> Thanks for the reply. The example is helpful. However, I should have > been more clear: I don't exactly want to write a syntax extension, per > se. Rather, I am trying to use camlp4 to parse a non-OCaml grammar > and to generate an OCaml AST. So the "Register.OCamlSyntaxExtension" > functor doesn't seem like it will work for me. Instead, I tried using > "Printers.Ocaml.print_implem" in my "extension" code and everything > works fine, except for error locations. Of course, I realize this is > because the AST is being printed and then re-parsed, but I don't know > how to prevent it from being reparsed. I looked through all the > Camlp4 interfaces and thought that perhaps I need to use the function > "Register.register_str_item_parser". But I couldn't make that work. > Either that's not the function I need or else I don't know how to use > it -- I can't tell which. See the "full parser tutorial" in the Camlp4 wiki, it has information for what, if I have correctly understood, is your use case, including location handling. http://brion.inria.fr/gallium/index.php/Full_parser_tutorialAaron Bohannon then asked and Gabriel Scherer replied:
> Ah, yes. That is helpful. I had thought of trying to "extend" OCaml > by replacing the grammar with a different one, although I didn't know > exactly how to do it. > > Of course, it seemed obvious to me that I wouldn't be able to use my > own lexer if I did that. I'm not sure if I will want to do that or > not yet, but I was thinking I would just learn to do it that way so > I'd have that flexibility if I need it. Unfortunately, the page stops > short of explaining how to pursue that approach. :( If you want to implement your own lexer, you have to provide the MakeGram functor your own module satisfying the Lexer signature. http://bluestorm.info/camlp4/camlp4-doc/Sig.Lexer.html If you can reuse Camlp4's predefined lexer, however, you should not hesitate to do that. There is little use in being original on the lexing part, and users that already know OCaml will appreciate the consistency in the lexical conventions. Camlp4's token type for OCaml is rich enough to integrate comments and whitespace information, so you can even define an indentation-dependent language on top of the pre-existing lexer, using a filtering function on the token stream : http://bluestorm.info/camlp4/camlp4-doc/Sig.Token.Filter.html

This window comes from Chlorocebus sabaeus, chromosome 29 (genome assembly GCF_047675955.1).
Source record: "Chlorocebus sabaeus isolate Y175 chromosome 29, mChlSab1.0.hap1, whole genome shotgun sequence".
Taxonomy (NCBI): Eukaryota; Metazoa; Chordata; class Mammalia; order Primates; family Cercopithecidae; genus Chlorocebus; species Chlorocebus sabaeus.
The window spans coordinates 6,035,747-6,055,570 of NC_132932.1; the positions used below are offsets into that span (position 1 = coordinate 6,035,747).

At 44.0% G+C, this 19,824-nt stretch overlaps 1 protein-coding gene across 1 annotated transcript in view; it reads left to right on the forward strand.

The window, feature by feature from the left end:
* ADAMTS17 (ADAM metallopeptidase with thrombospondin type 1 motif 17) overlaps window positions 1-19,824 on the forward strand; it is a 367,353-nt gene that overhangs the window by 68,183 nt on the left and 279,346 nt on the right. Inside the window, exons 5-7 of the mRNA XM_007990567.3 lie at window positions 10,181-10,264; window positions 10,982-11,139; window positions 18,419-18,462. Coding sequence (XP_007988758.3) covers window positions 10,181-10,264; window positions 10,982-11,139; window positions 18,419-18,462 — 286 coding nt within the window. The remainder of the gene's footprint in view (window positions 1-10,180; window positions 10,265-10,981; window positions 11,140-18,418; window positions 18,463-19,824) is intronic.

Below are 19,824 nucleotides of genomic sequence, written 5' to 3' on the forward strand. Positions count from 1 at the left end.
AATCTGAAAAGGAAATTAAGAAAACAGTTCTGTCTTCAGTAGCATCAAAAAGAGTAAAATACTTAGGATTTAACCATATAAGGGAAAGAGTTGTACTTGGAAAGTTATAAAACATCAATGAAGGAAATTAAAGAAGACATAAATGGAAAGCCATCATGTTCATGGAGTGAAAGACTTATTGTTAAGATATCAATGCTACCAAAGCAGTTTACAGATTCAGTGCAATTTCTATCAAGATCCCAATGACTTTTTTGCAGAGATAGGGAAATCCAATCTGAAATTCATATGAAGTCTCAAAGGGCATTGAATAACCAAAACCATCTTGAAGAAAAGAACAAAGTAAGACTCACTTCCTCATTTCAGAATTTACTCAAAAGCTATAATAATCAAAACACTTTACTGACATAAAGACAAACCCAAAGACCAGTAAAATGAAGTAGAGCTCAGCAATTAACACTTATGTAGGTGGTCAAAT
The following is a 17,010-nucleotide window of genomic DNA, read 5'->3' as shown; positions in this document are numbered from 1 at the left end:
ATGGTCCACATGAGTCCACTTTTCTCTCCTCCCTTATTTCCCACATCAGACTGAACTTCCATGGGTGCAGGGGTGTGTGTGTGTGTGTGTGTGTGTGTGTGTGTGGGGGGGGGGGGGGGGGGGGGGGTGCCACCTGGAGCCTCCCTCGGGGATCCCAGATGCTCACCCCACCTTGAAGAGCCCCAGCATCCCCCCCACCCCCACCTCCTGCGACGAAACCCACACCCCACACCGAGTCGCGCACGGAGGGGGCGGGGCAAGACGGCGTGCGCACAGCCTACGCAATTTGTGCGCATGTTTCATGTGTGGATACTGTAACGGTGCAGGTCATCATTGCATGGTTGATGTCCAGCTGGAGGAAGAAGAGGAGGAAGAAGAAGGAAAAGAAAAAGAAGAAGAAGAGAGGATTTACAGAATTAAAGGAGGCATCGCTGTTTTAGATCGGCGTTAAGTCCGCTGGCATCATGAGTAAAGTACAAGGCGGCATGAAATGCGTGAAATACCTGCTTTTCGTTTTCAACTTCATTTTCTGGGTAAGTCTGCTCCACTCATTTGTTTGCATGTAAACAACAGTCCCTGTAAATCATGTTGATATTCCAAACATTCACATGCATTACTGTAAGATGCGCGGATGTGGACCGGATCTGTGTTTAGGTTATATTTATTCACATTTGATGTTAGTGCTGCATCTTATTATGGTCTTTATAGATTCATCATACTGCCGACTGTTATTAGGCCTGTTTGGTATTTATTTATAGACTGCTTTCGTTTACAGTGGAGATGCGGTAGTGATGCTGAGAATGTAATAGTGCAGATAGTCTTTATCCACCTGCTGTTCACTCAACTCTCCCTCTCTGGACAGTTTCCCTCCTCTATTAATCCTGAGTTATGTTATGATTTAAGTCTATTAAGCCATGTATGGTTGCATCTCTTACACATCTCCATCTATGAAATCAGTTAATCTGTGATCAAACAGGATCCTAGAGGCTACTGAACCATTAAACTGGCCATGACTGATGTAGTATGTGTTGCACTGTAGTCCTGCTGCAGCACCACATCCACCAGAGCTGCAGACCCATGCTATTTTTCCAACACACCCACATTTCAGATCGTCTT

Thanks to Alp Mestan, we now include in the Caml Weekly News the links to the recent posts from the ocamlcore planet blog at http://planet.ocamlcore.org/. A formally-verified alias analysis: http://gallium.inria.fr/~scherer/gagallium/a-formally-verified-alias-analysis/index.html 2D Interpolation, Part 1: The Digital Differential Analyzer: http://alaska-kamtchatka.blogspot.com/2012/06/2d-interpolation-part-1-digital.html LRTT parser: https://forge.ocamlcore.org/projects/lrttparser/ File Sharing on the Spot: http://alaska-kamtchatka.blogspot.com/2012/01/file-sharing-on-spot.html Announcing Opa 1.0: http://blog.opalang.org/2012/06/announcing-opa-10.html Stog 0.1: http://caml.inria.fr/cgi-bin/hump.cgi?contrib=818 Xtmpl 0.1: http://caml.inria.fr/cgi-bin/hump.cgi?contrib=817
If you happen to miss a CWN, you can send me a message and I'll mail it to you, or go take a look at the archive or the RSS feed of the archives.
If you also wish to receive it every week by mail, you may subscribe online.